If you held a contest for the unsexiest pair of words, "redistricting reform" would have to be right up there.
Yet, as with other arcane mechanisms, such as your car's engine, neglect brings on system failure.
Fortunately, the U.S. Supreme Court has kept open a path to help save democracy from breakdown. Under a June 29 ruling, states are free to shift all or part of the responsibility for apportioning congressional and legislative districts from legislatures to independent commissions.
Now would be the ideal time for Kentucky to join this reform movement. The next Census is five years off — enough breathing room to concentrate on doing what's right, rather than how to rig the 2022 elections and beyond to advantage particular politicians or parties.
Redistricting is a decennial low point for the General Assembly. The attempt in 2012 was such a brazenly self-serving fiasco that, even before it was thrown out by the courts, Gov. Steve Beshear called for creating a non-partisan, citizen-based group to guide the process in the future.
Lawmakers as disparate as Democrat Jim Wayne of Louisville and Republican Bill Farmer of Lexington, who has since left the legislature, also called for reforms. A bipartisan duo from Elizabethtown, Sen. Dennis Parrett, a Democrat, and Republican Rep. Tim Moore, have filed bills to create an advisory commission.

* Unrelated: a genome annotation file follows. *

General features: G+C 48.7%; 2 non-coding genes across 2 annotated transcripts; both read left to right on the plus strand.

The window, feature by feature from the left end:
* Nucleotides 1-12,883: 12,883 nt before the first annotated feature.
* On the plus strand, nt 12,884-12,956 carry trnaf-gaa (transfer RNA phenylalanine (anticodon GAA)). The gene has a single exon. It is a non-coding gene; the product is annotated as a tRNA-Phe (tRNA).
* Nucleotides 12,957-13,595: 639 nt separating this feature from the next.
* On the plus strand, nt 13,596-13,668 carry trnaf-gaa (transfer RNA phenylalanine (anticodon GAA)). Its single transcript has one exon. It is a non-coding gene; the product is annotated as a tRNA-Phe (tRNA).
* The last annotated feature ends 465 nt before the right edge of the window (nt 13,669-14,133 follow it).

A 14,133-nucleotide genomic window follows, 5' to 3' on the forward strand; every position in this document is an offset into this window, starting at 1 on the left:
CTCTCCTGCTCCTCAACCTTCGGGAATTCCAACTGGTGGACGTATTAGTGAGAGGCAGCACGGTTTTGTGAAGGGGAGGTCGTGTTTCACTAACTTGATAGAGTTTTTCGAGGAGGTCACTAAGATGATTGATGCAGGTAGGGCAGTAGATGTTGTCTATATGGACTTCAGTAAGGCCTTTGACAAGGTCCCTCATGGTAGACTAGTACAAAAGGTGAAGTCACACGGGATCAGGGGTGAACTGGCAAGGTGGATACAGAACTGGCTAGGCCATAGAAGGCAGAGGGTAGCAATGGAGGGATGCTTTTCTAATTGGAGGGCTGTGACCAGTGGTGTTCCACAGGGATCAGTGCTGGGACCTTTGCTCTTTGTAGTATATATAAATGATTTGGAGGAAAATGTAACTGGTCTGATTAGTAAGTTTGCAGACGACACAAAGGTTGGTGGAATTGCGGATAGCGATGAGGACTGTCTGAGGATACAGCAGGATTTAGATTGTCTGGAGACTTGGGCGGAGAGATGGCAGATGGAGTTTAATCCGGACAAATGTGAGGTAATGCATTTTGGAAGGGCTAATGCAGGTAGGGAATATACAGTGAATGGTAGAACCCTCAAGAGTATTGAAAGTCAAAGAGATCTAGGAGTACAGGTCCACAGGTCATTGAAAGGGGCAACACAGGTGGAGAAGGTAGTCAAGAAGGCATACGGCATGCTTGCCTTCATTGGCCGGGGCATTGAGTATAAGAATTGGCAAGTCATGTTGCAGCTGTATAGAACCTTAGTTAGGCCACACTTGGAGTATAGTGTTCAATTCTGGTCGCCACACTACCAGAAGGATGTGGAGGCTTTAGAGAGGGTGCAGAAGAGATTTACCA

None of the ideas for reform have gained traction in a legislature unwilling to give up power. But every now and then, lawmakers do what's best for Kentucky even at their political peril.
With a push from the public, this could be one of those moments. The reward would be competitive elections in districts that represent genuine communities of interest.
Redistricting done right is the oil in democracy's engine, what keeps the "representative" in representative government, ensuring an equal voice for all citizens. "The voters should choose their representatives, not the other way around," explained Justice Ruth Bader Ginsburg in the 5-4 decision. The ruling was a defeat for the Arizona legislature which was trying to abolish an independent redistricting commission created by voters in 2000.
Arizona is one of six states where independent commissions with no politician members are responsible for drawing political boundaries. The others are Alaska, California, Idaho, Montana and Washington, according to law professor Justin Levitt of Loyola University, author of A Citizen's Guide to Redistricting
Other states have less independent redistricting commissions. In seven, politicians can serve on the commissions, which sounds like not much of an improvement. Three states have advisory commissions. In five states, backup commissions take over if the legislature misses its deadline.
In Iowa, the legislature voluntarily follows a process that creates districts based on equal population with no regard for incumbent-protection or partisan advantage. Because Iowa is racially homogenous, drawing lines that safeguard minority representation is less of a concern.
Unlike in Arizona, Kentucky can't initiate a ballot question allowing voters to reform redistricting. Kentucky voters could have a say if the legislature put it to them in the form of a much-needed constitutional amendment. The section in need of change is 124 years old and was tailored for an agrarian state with less than half the current residents.
Equal populations are fundamental to representative districts. Ill-considered state Supreme Court rulings have made it impossible to create districts anywhere close to equal populations without slicing and dicing populous counties. This muffles and distorts the voices of the places where Kentuckians are flocking and that are creating jobs — a loss in representation that hurts the whole state.